Wednesday, April 7, 2010

The Color of Justice

Easter conjures up pastel images of approaching Spring, rabbits, chocolates and egg hunts.  Easter generally doesn't include hordes of young people marauding in the street, harassing pedestrians, disturbing shoppers and causing mayhem.

That's what this Sunday brought to Times Square.  Dozens of young people were accused of "wilding" and engaging in assaultive, disruptive and criminal behavior.  Several people were shot and many were injured.  About fifty teens, mostly African American young men, were arrested for a variety of charges, the predominant charge being disorderly conduct.

Now Manhattan DA Cy Vance has decided in order to send a message, that he will not offer "plea bargains" in all of these cases.

Which is strange, if you think about it, because he seems to have a knack for offering pleas.  To the cabbie who admitted lying about not taking his meds before he slammed his car into a woman, killing her.  To the Saudi man accused of killing an elderly man on the Upper West side in a robbery gone wrong.  To David Letterman's blackmailer, because, well, he really didn't mean to extort the celebrity for $2million bucks.

The evidence in these three cases seems pretty substantial and the crimes that much more serious and offensive.  Granted, I'm not defending any young person who decides to behave poorly and disruptively.  But you have to wonder how many of the young men rounded up and arrested were not guilty of any more heinous behavior than to be standing in Times Square while young and black on the wrong day and time.  Time Square being such the mecca of entertainment, it's not absurd to think that young people would have chosen Easter Sunday to spend some time there eating, drinking, shopping or just enjoying the great weather on some of those snazzy lawn chairs on the Broadway pedestrian mall.  The news accounts lists dozens of stories of young black men with their moms, girlfriends or family members who got rounded up and collared for, well, being in the path of a cop and his handcuffs.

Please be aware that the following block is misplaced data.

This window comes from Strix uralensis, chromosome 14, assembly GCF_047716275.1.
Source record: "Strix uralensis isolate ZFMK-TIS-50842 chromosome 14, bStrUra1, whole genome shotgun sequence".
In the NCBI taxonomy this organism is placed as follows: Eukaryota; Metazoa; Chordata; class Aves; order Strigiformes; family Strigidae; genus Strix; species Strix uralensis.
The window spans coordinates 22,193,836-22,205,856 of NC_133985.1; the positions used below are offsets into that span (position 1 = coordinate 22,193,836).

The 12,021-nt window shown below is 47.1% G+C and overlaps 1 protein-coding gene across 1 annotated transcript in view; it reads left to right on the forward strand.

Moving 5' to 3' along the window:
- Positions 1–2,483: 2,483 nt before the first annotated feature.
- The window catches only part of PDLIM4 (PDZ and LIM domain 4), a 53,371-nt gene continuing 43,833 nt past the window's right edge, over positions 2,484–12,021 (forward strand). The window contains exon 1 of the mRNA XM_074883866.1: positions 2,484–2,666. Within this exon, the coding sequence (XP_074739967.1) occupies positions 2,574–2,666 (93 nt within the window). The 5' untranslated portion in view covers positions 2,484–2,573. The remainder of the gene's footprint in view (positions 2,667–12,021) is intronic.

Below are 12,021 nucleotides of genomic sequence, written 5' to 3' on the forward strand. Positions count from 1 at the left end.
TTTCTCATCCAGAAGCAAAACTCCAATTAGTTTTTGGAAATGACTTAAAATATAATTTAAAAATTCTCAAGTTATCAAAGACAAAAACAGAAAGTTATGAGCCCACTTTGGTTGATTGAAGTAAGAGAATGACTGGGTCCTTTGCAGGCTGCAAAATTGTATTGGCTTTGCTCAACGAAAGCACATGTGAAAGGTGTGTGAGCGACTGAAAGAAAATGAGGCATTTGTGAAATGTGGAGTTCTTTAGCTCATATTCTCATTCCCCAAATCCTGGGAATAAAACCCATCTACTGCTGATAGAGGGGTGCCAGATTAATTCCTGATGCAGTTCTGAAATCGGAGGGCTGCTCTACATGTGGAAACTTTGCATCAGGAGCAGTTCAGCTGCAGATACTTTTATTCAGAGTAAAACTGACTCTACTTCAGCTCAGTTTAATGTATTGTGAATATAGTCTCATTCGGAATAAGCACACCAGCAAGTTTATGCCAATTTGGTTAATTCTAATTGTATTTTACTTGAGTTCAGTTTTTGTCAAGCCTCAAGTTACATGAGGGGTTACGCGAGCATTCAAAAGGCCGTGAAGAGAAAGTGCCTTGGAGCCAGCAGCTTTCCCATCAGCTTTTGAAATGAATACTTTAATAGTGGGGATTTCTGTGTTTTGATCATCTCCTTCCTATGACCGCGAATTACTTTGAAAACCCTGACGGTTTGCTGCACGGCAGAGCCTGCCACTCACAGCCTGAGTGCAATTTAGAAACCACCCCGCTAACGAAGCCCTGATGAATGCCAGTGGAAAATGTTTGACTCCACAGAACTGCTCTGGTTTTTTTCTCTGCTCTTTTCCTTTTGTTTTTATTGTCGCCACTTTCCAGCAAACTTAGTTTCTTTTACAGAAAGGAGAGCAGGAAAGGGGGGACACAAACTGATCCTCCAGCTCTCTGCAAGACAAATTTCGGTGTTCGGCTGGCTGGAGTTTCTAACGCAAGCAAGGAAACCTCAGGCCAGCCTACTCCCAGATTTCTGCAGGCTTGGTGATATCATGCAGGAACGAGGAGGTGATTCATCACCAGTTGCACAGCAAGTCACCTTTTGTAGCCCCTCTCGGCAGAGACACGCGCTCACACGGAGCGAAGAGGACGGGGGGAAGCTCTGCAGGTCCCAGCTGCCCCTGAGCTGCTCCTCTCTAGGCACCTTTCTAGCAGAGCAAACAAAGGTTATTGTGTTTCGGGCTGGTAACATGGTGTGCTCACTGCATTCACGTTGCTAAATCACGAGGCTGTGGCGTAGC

Any law enforcement official who goes to court to make a blanket statement that there will be no pleas in a particular category of cases without first evaluating the evidence in each and every case is either a media whore or just not that bright.  A few years ago, about 200 people were arrested for disorderly behavior during the Puerto Rican parade.  After careful evaluation of the charges and the evidence, less than half a dozen of those cases ended in pleas and convictions.  Just because there's a large scale arrest by police does not mean that all of those arrests are backed up with evidence to support the charge.  Some are, some are not.  There's always the possibility that there might be a few folks who may actually be not guilty.

Being young, black and in New York isn't a crime.  Apparently, to District Attorney Vance, the color of justice available to those individuals is substantially different from those of a paler pigmentation.

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